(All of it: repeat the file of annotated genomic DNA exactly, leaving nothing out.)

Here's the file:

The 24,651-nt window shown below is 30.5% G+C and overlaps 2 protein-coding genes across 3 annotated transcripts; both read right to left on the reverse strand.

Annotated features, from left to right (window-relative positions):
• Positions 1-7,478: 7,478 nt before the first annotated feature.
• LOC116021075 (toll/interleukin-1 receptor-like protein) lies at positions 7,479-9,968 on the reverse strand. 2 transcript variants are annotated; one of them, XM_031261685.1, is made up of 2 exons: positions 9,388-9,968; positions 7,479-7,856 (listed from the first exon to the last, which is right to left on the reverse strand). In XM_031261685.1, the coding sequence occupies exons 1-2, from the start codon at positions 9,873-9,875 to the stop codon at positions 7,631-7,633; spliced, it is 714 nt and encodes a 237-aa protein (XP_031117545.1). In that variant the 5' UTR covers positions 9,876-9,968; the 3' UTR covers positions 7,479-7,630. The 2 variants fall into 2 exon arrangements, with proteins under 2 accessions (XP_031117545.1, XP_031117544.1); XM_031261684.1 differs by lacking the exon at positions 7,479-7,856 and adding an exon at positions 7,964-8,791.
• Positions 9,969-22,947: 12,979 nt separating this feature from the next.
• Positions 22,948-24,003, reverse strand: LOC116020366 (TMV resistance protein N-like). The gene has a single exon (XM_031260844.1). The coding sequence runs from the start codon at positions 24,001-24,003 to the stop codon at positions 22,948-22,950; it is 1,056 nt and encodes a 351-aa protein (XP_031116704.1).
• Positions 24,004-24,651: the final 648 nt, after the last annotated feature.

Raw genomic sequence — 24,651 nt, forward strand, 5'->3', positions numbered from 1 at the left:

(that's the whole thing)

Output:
The 24,651-nt window shown below is 30.5% G+C and overlaps 2 protein-coding genes across 3 annotated transcripts; both read right to left on the reverse strand.

Annotated features, from left to right (window-relative positions):
• Positions 1-7,478: 7,478 nt before the first annotated feature.
• LOC116021075 (toll/interleukin-1 receptor-like protein) lies at positions 7,479-9,968 on the reverse strand. 2 transcript variants are annotated; one of them, XM_031261685.1, is made up of 2 exons: positions 9,388-9,968; positions 7,479-7,856 (listed from the first exon to the last, which is right to left on the reverse strand). In XM_031261685.1, the coding sequence occupies exons 1-2, from the start codon at positions 9,873-9,875 to the stop codon at positions 7,631-7,633; spliced, it is 714 nt and encodes a 237-aa protein (XP_031117545.1). In that variant the 5' UTR covers positions 9,876-9,968; the 3' UTR covers positions 7,479-7,630. The 2 variants fall into 2 exon arrangements, with proteins under 2 accessions (XP_031117545.1, XP_031117544.1); XM_031261684.1 differs by lacking the exon at positions 7,479-7,856 and adding an exon at positions 7,964-8,791.
• Positions 9,969-22,947: 12,979 nt separating this feature from the next.
• Positions 22,948-24,003, reverse strand: LOC116020366 (TMV resistance protein N-like). The gene has a single exon (XM_031260844.1). The coding sequence runs from the start codon at positions 24,001-24,003 to the stop codon at positions 22,948-22,950; it is 1,056 nt and encodes a 351-aa protein (XP_031116704.1).
• Positions 24,004-24,651: the final 648 nt, after the last annotated feature.

Raw genomic sequence — 24,651 nt, forward strand, 5'->3', positions numbered from 1 at the left: